Tuesday, January 31, 2012

Cover art - "The Year's Best Dark Fantasy & Horror 2012" edited by Paula Guran

I’ve posted recently the table of contents of the upcoming yearly anthology, “The Year’s Best Dark Fantasy & Horror 2012”. I come again to Paula Guran’s anthology for its cover artwork and a small amendment. It is very good to see that Prime Books follows the same line of the previous collections of this yearly anthology and although the actual artwork of the cover is quite small it still sets the mood for “The Year’s Best Dark Fantasy & Horror”. The small amendment is that the table of contents features one more story, Stephen King’s “The Dune”, that appeared in Granta, issue 117.

Monday, January 30, 2012

2012 Galileo Awards nominees

The long list of 2012 Galileo Awards has been significantly shortened and although the new Romanian speculative fiction awards use the Australian system of voting and this short list will be further sieved I believe that we can call the titles remained in the race as the nominees for the 2012 Galileo Awards. So, without further ado here are the 2012 Galileo Awards nominees:

The Best Volume:
“The Seasons” (Anotimpurile) by Bogdan-Tudor Bucheru (Millennium Books)
“Ink and Blood” (Cerneală și singe) by Ștefana Cristina Czeller (Millennium Books)
“DemNet” (DemNet) by Dan Doboș (Media-Tech)
“Chronicles from the End of the World” (Cronici de la capătul pămîntului) by Costi Gurgu (Millennium Books)
“Alone on Ormuza” (Singur pe Ormuza) by Liviu Radu (Millennium Books)

The Best Short Prose:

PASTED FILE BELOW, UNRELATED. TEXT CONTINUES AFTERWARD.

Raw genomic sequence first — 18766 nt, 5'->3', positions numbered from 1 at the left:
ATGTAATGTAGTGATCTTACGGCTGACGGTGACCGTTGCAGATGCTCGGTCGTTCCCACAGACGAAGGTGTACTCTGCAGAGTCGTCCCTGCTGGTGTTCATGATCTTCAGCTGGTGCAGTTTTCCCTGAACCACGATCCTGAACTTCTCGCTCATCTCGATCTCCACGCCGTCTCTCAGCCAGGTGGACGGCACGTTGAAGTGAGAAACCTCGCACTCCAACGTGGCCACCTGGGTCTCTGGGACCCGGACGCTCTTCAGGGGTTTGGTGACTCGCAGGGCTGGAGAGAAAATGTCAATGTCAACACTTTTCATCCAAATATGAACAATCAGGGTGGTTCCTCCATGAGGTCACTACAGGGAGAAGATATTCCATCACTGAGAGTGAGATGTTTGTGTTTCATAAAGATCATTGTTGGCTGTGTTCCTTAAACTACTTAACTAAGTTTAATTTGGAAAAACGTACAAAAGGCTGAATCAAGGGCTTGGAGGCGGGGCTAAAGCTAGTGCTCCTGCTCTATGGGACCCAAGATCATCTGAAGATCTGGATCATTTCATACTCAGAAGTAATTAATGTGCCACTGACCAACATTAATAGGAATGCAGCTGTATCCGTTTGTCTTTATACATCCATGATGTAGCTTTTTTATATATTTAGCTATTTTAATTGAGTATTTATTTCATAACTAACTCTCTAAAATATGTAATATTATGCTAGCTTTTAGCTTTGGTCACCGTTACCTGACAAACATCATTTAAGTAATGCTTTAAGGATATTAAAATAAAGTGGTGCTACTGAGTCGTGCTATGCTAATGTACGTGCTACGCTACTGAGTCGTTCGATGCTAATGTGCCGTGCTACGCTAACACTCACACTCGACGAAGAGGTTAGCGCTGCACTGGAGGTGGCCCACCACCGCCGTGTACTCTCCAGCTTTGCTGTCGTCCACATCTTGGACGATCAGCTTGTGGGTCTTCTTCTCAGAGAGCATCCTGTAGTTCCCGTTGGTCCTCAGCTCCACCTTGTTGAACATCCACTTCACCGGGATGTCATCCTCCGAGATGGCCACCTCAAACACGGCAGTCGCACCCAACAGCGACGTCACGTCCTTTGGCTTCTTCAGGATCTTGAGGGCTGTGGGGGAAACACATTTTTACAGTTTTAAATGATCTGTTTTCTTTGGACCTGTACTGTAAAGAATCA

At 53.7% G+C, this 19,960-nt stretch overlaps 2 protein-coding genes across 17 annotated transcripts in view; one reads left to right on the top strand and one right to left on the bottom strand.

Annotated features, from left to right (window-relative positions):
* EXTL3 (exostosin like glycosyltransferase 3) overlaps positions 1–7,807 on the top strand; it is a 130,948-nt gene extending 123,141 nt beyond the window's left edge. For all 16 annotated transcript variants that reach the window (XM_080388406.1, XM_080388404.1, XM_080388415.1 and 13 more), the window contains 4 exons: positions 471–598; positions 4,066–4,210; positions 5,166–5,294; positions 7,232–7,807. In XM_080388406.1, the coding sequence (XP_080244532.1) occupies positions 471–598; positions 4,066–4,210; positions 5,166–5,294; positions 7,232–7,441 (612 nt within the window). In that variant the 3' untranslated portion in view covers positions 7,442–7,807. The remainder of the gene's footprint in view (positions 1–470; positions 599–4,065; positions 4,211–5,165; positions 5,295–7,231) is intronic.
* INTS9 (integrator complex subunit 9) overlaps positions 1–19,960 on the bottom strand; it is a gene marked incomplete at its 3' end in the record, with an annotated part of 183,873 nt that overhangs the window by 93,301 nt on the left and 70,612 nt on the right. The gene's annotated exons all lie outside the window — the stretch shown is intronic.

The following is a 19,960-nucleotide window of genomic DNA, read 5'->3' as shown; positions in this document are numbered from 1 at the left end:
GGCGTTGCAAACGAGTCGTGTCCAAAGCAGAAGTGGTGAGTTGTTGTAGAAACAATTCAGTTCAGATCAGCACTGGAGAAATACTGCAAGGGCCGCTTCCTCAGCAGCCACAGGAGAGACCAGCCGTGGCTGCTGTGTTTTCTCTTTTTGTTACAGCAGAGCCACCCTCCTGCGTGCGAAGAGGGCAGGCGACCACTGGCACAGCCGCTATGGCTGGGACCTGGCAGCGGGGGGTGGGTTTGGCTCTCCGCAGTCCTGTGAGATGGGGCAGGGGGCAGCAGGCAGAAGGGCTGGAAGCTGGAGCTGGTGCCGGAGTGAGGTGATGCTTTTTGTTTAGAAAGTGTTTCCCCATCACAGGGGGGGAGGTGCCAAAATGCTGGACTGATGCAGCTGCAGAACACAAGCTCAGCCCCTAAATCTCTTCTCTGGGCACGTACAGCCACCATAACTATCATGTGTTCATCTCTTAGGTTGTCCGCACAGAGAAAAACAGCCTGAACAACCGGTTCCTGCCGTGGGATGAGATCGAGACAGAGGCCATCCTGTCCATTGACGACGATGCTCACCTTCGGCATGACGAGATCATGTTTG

“Prophecies about the Past” (Profeţii despre trecut) by Aron Biro (Steampunk: A second revolution edited by Adrian Crăciun, Millennium Books)
“The Last Hourglass” (Ultima clepsidră) by Oliviu Crâznic (Steampunk: A second revolution edited by Adrian Crăciun, Millennium Books)
“The Southern Swamps” (Mlaştinile din sud) by Costi Gurgu (Chronicles from the End of the World, Millennium Books)
“The Black Fortress” (Cetatea neagră) by Costi Gurgu (Steampunk: A second revolution edited by Adrian Crăciun, Millennium Books)
“A trouble in the Wonderful Inand” (O hucă în minunatul Inand) by Michael Haulică (Galileo Magazine, issue 3)
“The Story of Calistrat Hadîmbu from Vizireni, foully murdered by Raul Colentina in a Bucharest’s outskirts inn” (Povestea lui Calistrat Hadîmbu din Vizireni, ucis mişeleşte de nenicul Raul Colentina într-un han de la marginea Bucureştilor) by Michael Haulică (Steampunk: A second revolution edited by Adrian Crăciun, Millennium Books)
“From Gipsies” (De la ţigani) by George Lazăr (Steampunk: A second revolution edited by Adrian Crăciun, Millennium Books)

The Best Anthology:
“Steampunk: A Second Revolution” (Steampunk: A doua revoluție) edited by Adrian Crăciun (Millennium, 2011)
“Venus” (Venus) edited by Antuza Genescu (Eagle & SRSFF, 2011)
“The Dragon and the Ewe Lamb” (Balaurul și Miorița) edited by Mihail Grămescu (Eagle, 2011)
“Pangaea” (Pangaia) edited by SRSFF (Eagle & SRSFF, 2010)
“2011 Galileo Awards” (Premiile Galileo 2011) edited by Horia Nicola Ursu (Millennium, 2011)

It seems that Millennium Press is dominating again the Galileo Awards with 4 novels, all the short fiction (since Galileo Magazine is published also by Millennium) and 2 anthologies from these lists of nominees, so I cannot wonder if a wider selection and a different voting system would not be better for this wonderful initiative. I am also thinking if a members’ jury, chosen for each year, would not improve the Galileo Awards and would help the Romanian speculative fiction scene more.

Congratulations and good luck to all the nominees!

Friday, January 27, 2012

Book trailer - "The Prisoner of Heaven" by Carlos Ruiz Zafón